Maryland’s highest court is its Court of Appeals. Three days ago, in King v. State , this court became the first supreme court of any state to hold that taking a DNA sample from an arrestee is unconstitutional. But you would not know this from the court’s opinion.
Instead, the Maryland court purports to follow “the Minnesota Supreme Court in C.T.L.” Considering that the Minnesota Supreme Court did not decide C.T.L. and that it has yet to consider the routine practice of taking DNA prior to arrest , this is no small feat.
The majority opinion in King, penned by Judge Glenn T. Harrell, Jr., contains additional gaffes. It refers to Judge Marjorie Rendell of the U.S. Court of Appeals for the Third Circuit as a man, and it asserts that “Fourth Amendment analyses” should be “more stringent” than “a First Amendment ‘rational basis’ review” — whatever that may mean.
Of course, these infelicities do not mean that the opinion is wrong — although it is long on description and short on analysis. The balancing of state and individual interests that is pivotal to the opinion is less than lucid. We can get a sense of the court’s approach from its discussion of the individual interests that the opinion seeks to protect. To begin with, the Maryland court gives more weight than most courts do to the interest in being free from an unwanted but painless and relatively minor intrusion into one’s body. Judge Harrell writes that DNA
is collected by swabbing the interior of a cheek (or blood draw or otherwise obtained biological material). While the physical intrusion of a buccal swab is deemed minimal, it remains distinct from a fingerprint. We must consider that “[t]he importance of informed, detached and deliberate determinations of the issue whether or not to invade another’s body in search of evidence of guilt is indisputable and great.” Schmerber, 384 U.S. at 770.
The puzzle here is that, if the physical intrusion is indeed minimal, why is it of “great importance” to have a “detached . . . determination” in the form of a judicial warrant? It cannot be the peculiar notion that laboratory analysis to produce an identifying profile is a separate search requiring a warrant. If that were so, the laboratory analysis of “abandoned” DNA of a suspect also would require a warrant. This might be a reasonable position–but the King court does not retreat from State v. Williamson, 993 A.2d 626 (Md. 2010). There, the police recovered and then analyzed DNA from a drinking cup given to a suspect at a police station, and the Maryland Court Appeals flatly rejected the separate-search argument. Furthermore, if the “physical invasion” aspect of the DNA collection were of such great importance, the state could avoid the impact of King by changing the method for collecting the DNA. Instead of a buccal swab, the arrestee could be asked to place his fingers on a sticky pad to which some cells would adhere.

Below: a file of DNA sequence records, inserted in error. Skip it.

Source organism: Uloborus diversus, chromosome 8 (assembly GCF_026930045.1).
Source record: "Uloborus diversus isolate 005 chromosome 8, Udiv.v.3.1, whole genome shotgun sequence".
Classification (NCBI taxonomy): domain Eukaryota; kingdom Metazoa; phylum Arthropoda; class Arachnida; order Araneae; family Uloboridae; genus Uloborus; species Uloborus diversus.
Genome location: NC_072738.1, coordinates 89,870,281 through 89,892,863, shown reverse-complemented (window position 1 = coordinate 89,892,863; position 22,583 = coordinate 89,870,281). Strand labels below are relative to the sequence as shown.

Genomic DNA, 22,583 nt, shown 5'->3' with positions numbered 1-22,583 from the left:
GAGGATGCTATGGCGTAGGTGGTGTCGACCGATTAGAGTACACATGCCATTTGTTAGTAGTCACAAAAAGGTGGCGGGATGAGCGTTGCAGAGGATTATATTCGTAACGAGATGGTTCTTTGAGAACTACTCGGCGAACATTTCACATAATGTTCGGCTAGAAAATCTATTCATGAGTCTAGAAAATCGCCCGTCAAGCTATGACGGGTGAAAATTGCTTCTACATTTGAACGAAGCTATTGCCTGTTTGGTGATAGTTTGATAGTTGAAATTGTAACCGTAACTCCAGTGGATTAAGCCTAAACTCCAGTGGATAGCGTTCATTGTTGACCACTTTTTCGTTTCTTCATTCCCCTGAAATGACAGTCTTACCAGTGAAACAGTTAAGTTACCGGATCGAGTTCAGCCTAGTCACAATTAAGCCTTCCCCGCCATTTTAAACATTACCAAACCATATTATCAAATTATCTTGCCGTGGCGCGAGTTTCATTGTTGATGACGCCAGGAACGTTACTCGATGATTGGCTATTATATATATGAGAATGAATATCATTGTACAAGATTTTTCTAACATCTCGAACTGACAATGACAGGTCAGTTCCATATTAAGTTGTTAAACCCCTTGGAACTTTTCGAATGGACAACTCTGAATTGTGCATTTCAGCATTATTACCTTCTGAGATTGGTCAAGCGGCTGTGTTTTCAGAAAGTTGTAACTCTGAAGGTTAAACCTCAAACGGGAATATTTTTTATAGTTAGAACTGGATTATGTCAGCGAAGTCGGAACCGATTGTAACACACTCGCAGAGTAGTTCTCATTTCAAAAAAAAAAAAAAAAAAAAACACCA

The interest that actually seems to be driving the opinion is not that the arrestee is compelled open his mouth so that some cells can be scraped from the inside of his cheek. It is, in the King court’s words, the possibility that “the vast genetic treasure map that remains in the DNA sample retained by the State” will be read or released in violation of state law. But the opinion utterly fails to address whether the state’s possession of that unread map (the physical sample kept under lock and key) unreasonably interferes with a defined privacy interest. And even if it does, could not Maryland acquire the identification profiles — data that are nothing like “[a] person’s entire genetic makeup and history” — and then destroy the physical sample to satisfy the court’s oddly applied balancing test?
Despite its problems, both superficial and fundamental, the King opinion is not devoid of all redeeming value. For example, the court correctly distinguishes between the use of a biometric identifier for identification and its use of it for intelligence purposes. But the opinion sheds no new light on the constitutional issue and casts some grotesque shadows. Readers seeking a deeper analysis will have to look elsewhere .
- King v. State, No. 68, 2012 WL 1392636 (Md. Apr. 24, 2012)
- In re Welfare of C.T.L., 722 N.W.2d 484 (Minn. Ct. App. 2006)
- David H. Kaye, A Fourth Amendment Theory for Arrestee DNA and Other Biometric Databases, University of Pennsylvania Journal of Constitutional Law, Vol. 15 (in press)
Alan Lazerow pointed out that the court’s opinion does not have the superficial flaws that caused my jaw to drop and pen to move. Thankfully, the opinion as now posted on Maryland’s website and in Westlaw has these blemishes removed..
Cross-posted to the Forensic Science, Statistics and the Law.